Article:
“It is the first principle of the gospel to know for a certainty the Character of God, and to know that we may converse with him as one man converses with another.” — Joseph Smith
“Sure, the Mormons are nice people,” goes the argument, “but that doesn’t make them Christians.”
So what, then does make a person a Christian? One of the biggest challenges for the LDS Church in establishing itself as Christian is that our critics keep changing the definition of the word. I remember when I was a missionary in the 1980s, there was a litany of questions that were thrown at us: “Do you accept Christ as the Son of God?” “Do you believe he died and was raised on the third day?” “Have you professed him as your Savior?” Apparently after we answered all of those questions in the affirmative for a couple of decades, somebody decided to change the script.
The more recent approach is to argue that Mormons are not Christian because they do not accept certain “foundational doctrines” of Christianity, one of those being the doctrine of the Holy Trinity. Mormons believe that the three members of the Trinity are separate and distinct individuals, and this belief supposedly is at odds with original or “historical” Christianity.
While this is an interesting approach to attacking the bona fides of Mormons’ claims to Christianity, it really does more to reflect the problem than resolve it.
The first problem is that the concept of the Trinity hardly can be considered a “foundational” Christian doctrine, because Christians fought bitterly for nearly four centuries about the nature of God and the relationship between the Father, Son and the Holy Ghost. Christians only began to come together on this issue at the first ecumenical council in 325 under the direction of the Roman emperor, where they essentially voted on what was the true nature of God.
The result was the Nicene Creed, which expresses a view of the Trinity in which each of its members share the same substance but retain some level of individuality. Mind you, that didn’t end the debate. Two more councils were convened over the next hundred years in order to fight over the same subject some more, resulting in a substantial portion of the Church packing up their candles and setting up their own shop.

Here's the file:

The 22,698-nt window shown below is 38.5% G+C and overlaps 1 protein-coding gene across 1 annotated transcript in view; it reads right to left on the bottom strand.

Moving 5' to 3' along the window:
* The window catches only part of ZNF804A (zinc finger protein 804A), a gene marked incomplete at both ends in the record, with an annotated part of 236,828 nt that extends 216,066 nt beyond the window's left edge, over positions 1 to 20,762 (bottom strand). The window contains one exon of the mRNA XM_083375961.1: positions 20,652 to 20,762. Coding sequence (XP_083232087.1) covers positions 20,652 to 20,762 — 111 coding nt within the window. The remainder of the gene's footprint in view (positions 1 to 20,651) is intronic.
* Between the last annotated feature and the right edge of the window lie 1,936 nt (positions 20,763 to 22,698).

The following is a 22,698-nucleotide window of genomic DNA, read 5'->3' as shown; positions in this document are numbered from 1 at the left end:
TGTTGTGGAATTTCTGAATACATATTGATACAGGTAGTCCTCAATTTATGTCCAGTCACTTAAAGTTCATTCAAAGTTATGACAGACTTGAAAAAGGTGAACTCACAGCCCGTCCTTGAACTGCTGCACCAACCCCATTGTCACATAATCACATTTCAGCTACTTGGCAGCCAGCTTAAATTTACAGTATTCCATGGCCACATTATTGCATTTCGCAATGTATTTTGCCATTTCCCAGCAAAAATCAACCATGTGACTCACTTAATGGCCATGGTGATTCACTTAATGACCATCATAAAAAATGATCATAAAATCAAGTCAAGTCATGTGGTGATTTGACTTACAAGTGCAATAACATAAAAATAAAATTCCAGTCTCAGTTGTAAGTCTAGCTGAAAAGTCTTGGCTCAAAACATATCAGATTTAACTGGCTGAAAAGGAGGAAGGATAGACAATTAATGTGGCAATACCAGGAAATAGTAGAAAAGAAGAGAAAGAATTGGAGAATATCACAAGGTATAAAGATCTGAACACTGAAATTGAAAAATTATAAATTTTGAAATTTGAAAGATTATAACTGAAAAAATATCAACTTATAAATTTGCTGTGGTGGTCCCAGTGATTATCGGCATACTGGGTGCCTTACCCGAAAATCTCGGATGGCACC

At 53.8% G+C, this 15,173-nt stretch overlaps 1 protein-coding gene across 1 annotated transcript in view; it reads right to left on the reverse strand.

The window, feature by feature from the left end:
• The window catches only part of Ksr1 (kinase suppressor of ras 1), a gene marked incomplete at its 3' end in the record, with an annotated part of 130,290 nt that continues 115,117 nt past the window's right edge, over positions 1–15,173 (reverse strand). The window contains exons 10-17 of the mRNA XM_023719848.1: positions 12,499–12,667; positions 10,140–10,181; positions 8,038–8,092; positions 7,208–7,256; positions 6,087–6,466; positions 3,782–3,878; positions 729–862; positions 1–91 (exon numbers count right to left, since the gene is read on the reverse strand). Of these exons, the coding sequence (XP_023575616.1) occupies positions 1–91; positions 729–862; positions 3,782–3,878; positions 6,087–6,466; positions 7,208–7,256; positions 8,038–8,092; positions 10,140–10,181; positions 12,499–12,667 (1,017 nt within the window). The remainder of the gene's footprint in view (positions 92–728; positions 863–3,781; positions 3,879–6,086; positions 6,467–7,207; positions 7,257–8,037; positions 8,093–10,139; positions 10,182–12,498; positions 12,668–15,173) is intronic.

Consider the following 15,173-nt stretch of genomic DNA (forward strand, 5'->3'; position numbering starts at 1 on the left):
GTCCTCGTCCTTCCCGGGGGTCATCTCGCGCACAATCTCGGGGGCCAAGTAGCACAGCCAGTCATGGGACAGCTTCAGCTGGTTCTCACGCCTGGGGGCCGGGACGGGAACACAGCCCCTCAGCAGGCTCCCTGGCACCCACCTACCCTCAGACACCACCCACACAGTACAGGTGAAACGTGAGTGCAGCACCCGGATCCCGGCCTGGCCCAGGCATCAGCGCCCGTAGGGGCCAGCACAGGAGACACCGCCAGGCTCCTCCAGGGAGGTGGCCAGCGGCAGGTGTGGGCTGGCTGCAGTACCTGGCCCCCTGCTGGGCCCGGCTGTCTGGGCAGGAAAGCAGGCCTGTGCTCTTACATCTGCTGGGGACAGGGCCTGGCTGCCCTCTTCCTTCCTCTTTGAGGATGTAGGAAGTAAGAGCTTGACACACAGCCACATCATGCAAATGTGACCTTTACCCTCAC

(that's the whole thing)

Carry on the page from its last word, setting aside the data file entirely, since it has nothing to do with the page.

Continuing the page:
Even if you can make heads or tails out of the Nicene Creed (I’ve tried…honest), for at least 300 years perfectly good Christians walked around without any notion of it in their heads. Because of that, the more fair challenge to Mormons is that they aren’t Nicene Christians, meaning that they don’t accept the interpretations of the councils that established the Nicene Creed. And that raises the second problem with this invented controversy: Mormons never have claimed to adopt the Nicene Creed…but does that mean we aren’t Christian?
Mormons believe that following the death of the original twelve apostles, several false doctrines worked their way into the Church that Christ established. Much of the New Testament consists of letters by the Apostles trying to correct heresies that already infected the Church. One is hard pressed to find a topic addressed more frequently in the Epistles. The result of these conflicting doctrines was a proliferation of different versions of Christianity. The ecumenical councils that led to the Nicene Creed weren’t called in order to codify a generally held agreement, but rather to resolve widespread debate. Had there not been divisions in Christianity, there would have been no council. (And the councils ultimately didn’t lead to a unified Christian faith, as Christians have found plenty to fight about in the 1600 years since).
Mormons believe that such divisions in doctrine only could be resolved the same way that they always had been resolved: Through revelation by God. We believe that the Church of Jesus Christ of Latter-day Saints is a restoration of the doctrines originally taught by Christ. We have no choice but to plead guilty to the charge of believing that the Nicene Creed was part of the problem, not part of the solution.
But, again, does that mean we aren’t Christian?
To answer that, you have to understand what Mormons believe with respect to the Holy Trinity (the term used more frequently by Mormons is the “Godhead”). Perhaps the best way to explain what we believe about the three members of the Godhead is to explain what we believe about Christ. We believe that Christ was literally the Only Begotten Son of God. We believe that He came to earth and dwelled in a physical, mortal body. During His life He prayed to and received guidance from His Father in Heaven. We believe that following His crucifixion, Christ was physically resurrected. He appeared to His disciples and instructed them to touch His hands and feet, thereby gaining a direct witness of His physical reality. We believe that as a resurrected man, Jesus Christ was perfect. And we believe that God the Father is like Jesus Christ. We also believe that the Holy Ghost is a separate individual.
What this means is that Mormons identify the resurrected Christ as the absolute model of perfection, and our understanding of the Trinity is based upon that standard.
We believe that one of the reasons that God the Father and Jesus Christ both appeared to Joseph Smith in 1820, in what we refer to as the First Vision, was to make clear the nature of each of them, as separate, distinct individuals, perfectly united in purpose. The first words of God the Father in that revelation reveal the separate nature of Christ and establish Him as our divine guide: “This is my beloved Son. Hear him.”
Does that reject what was adopted by the three ecumenical counsels? Yep. But it also establishes that we place the resurrected Christ as the pinnacle of perfection. We believe He is the perfect example, and we strive to live like Him. Whether anyone else is willing to accept that as “Christian” ultimately is of little significance.